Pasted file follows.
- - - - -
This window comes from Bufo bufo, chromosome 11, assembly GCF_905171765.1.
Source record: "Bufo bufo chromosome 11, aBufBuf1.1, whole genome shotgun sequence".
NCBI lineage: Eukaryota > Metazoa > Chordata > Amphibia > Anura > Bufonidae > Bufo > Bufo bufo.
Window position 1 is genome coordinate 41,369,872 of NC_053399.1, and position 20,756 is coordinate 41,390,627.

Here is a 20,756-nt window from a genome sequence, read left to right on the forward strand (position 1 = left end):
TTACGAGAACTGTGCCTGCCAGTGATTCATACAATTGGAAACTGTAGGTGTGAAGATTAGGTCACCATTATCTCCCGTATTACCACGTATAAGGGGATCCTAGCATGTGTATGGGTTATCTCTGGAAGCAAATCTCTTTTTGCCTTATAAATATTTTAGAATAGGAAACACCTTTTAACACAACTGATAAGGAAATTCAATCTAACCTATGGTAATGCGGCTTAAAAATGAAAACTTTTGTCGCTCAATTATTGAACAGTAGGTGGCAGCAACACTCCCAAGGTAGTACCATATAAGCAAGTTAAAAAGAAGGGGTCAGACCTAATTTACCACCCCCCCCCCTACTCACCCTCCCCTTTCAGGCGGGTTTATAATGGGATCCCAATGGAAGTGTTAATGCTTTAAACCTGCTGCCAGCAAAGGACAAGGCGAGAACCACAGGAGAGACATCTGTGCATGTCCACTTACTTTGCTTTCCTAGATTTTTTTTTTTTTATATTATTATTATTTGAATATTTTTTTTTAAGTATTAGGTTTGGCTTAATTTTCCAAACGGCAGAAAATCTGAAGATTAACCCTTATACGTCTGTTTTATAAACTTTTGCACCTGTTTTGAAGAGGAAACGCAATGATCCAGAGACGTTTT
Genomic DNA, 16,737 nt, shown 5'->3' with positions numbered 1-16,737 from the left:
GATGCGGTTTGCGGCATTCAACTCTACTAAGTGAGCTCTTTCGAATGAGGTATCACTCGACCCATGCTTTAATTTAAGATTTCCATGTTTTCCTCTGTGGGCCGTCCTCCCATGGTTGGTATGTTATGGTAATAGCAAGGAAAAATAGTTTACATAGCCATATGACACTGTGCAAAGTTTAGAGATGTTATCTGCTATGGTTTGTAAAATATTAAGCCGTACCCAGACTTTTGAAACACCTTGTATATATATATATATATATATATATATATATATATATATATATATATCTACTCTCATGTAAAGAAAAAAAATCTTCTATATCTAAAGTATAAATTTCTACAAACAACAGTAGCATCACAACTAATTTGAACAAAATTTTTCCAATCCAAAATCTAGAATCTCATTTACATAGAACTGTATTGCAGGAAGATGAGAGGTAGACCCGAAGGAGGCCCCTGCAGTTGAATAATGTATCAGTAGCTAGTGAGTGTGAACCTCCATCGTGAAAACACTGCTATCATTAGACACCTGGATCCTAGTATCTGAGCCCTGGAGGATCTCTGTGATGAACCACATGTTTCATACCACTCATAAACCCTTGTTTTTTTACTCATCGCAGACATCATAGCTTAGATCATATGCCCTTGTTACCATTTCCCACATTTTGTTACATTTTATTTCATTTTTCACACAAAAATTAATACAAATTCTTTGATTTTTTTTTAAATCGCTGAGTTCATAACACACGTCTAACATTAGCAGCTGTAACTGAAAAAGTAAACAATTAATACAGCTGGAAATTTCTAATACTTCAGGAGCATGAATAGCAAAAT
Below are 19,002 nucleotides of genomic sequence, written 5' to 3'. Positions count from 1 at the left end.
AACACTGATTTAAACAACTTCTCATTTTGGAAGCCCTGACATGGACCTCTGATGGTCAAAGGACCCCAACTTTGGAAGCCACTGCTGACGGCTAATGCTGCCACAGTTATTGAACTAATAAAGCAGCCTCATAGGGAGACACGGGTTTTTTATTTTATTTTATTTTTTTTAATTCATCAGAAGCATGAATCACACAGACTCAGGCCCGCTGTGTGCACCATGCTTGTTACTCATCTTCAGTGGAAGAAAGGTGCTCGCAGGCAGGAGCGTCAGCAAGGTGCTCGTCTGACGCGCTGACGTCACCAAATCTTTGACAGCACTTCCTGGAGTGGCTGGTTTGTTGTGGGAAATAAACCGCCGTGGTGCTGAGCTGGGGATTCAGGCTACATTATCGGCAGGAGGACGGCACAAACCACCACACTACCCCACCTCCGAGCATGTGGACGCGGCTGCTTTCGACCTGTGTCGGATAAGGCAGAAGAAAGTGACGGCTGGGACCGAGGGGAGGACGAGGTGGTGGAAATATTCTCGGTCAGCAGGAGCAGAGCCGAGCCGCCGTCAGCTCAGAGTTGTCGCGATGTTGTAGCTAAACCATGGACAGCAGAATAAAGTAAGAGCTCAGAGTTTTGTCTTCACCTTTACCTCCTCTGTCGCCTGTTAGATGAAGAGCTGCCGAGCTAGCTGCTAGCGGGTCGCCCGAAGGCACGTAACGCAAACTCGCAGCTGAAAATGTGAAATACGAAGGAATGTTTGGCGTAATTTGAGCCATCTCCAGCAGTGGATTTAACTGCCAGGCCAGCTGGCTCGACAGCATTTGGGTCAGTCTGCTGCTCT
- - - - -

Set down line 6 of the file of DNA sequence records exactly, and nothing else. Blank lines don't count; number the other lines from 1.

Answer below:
TTACGAGAACTGTGCCTGCCAGTGATTCATACAATTGGAAACTGTAGGTGTGAAGATTAGGTCACCATTATCTCCCGTATTACCACGTATAAGGGGATCCTAGCATGTGTATGGGTTATCTCTGGAAGCAAATCTCTTTTTGCCTTATAAATATTTTAGAATAGGAAACACCTTTTAACACAACTGATAAGGAAATTCAATCTAACCTATGGTAATGCGGCTTAAAAATGAAAACTTTTGTCGCTCAATTATTGAACAGTAGGTGGCAGCAACACTCCCAAGGTAGTACCATATAAGCAAGTTAAAAAGAAGGGGTCAGACCTAATTTACCACCCCCCCCCCTACTCACCCTCCCCTTTCAGGCGGGTTTATAATGGGATCCCAATGGAAGTGTTAATGCTTTAAACCTGCTGCCAGCAAAGGACAAGGCGAGAACCACAGGAGAGACATCTGTGCATGTCCACTTACTTTGCTTTCCTAGATTTTTTTTTTTTTATATTATTATTATTTGAATATTTTTTTTTAAGTATTAGGTTTGGCTTAATTTTCCAAACGGCAGAAAATCTGAAGATTAACCCTTATACGTCTGTTTTATAAACTTTTGCACCTGTTTTGAAGAGGAAACGCAATGATCCAGAGACGTTTT